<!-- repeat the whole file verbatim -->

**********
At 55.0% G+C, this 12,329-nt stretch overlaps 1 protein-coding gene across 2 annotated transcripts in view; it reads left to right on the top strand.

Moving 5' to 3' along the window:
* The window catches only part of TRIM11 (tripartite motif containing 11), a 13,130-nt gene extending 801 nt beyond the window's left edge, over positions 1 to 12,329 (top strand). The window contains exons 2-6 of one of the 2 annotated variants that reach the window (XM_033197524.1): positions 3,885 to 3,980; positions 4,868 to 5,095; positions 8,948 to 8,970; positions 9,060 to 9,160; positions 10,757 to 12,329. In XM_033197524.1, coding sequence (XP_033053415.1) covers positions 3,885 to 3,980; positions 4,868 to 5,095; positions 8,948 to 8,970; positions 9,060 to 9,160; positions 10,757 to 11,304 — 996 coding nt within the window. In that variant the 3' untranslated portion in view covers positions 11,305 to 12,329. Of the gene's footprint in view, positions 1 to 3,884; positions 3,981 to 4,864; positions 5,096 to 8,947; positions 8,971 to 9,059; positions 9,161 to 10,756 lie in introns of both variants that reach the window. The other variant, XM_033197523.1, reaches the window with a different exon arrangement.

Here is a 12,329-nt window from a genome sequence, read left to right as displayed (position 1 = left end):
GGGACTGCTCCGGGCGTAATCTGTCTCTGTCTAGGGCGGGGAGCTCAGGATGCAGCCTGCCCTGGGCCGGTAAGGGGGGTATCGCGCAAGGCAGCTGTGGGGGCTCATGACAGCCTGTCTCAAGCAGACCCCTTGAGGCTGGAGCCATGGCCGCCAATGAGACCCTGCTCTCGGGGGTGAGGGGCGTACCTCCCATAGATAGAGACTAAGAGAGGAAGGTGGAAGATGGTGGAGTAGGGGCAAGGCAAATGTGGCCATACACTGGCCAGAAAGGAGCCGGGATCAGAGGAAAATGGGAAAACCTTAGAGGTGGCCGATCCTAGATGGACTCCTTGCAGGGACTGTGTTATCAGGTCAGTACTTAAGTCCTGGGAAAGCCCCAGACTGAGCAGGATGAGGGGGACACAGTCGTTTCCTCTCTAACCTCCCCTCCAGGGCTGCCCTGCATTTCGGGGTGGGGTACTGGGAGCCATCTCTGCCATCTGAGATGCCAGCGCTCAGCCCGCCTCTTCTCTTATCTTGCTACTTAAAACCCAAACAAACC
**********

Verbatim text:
At 55.0% G+C, this 12,329-nt stretch overlaps 1 protein-coding gene across 2 annotated transcripts in view; it reads left to right on the top strand.

Moving 5' to 3' along the window:
* The window catches only part of TRIM11 (tripartite motif containing 11), a 13,130-nt gene extending 801 nt beyond the window's left edge, over positions 1 to 12,329 (top strand). The window contains exons 2-6 of one of the 2 annotated variants that reach the window (XM_033197524.1): positions 3,885 to 3,980; positions 4,868 to 5,095; positions 8,948 to 8,970; positions 9,060 to 9,160; positions 10,757 to 12,329. In XM_033197524.1, coding sequence (XP_033053415.1) covers positions 3,885 to 3,980; positions 4,868 to 5,095; positions 8,948 to 8,970; positions 9,060 to 9,160; positions 10,757 to 11,304 — 996 coding nt within the window. In that variant the 3' untranslated portion in view covers positions 11,305 to 12,329. Of the gene's footprint in view, positions 1 to 3,884; positions 3,981 to 4,864; positions 5,096 to 8,947; positions 8,971 to 9,059; positions 9,161 to 10,756 lie in introns of both variants that reach the window. The other variant, XM_033197523.1, reaches the window with a different exon arrangement.

Here is a 12,329-nt window from a genome sequence, read left to right as displayed (position 1 = left end):
GGGACTGCTCCGGGCGTAATCTGTCTCTGTCTAGGGCGGGGAGCTCAGGATGCAGCCTGCCCTGGGCCGGTAAGGGGGGTATCGCGCAAGGCAGCTGTGGGGGCTCATGACAGCCTGTCTCAAGCAGACCCCTTGAGGCTGGAGCCATGGCCGCCAATGAGACCCTGCTCTCGGGGGTGAGGGGCGTACCTCCCATAGATAGAGACTAAGAGAGGAAGGTGGAAGATGGTGGAGTAGGGGCAAGGCAAATGTGGCCATACACTGGCCAGAAAGGAGCCGGGATCAGAGGAAAATGGGAAAACCTTAGAGGTGGCCGATCCTAGATGGACTCCTTGCAGGGACTGTGTTATCAGGTCAGTACTTAAGTCCTGGGAAAGCCCCAGACTGAGCAGGATGAGGGGGACACAGTCGTTTCCTCTCTAACCTCCCCTCCAGGGCTGCCCTGCATTTCGGGGTGGGGTACTGGGAGCCATCTCTGCCATCTGAGATGCCAGCGCTCAGCCCGCCTCTTCTCTTATCTTGCTACTTAAAACCCAAACAAACC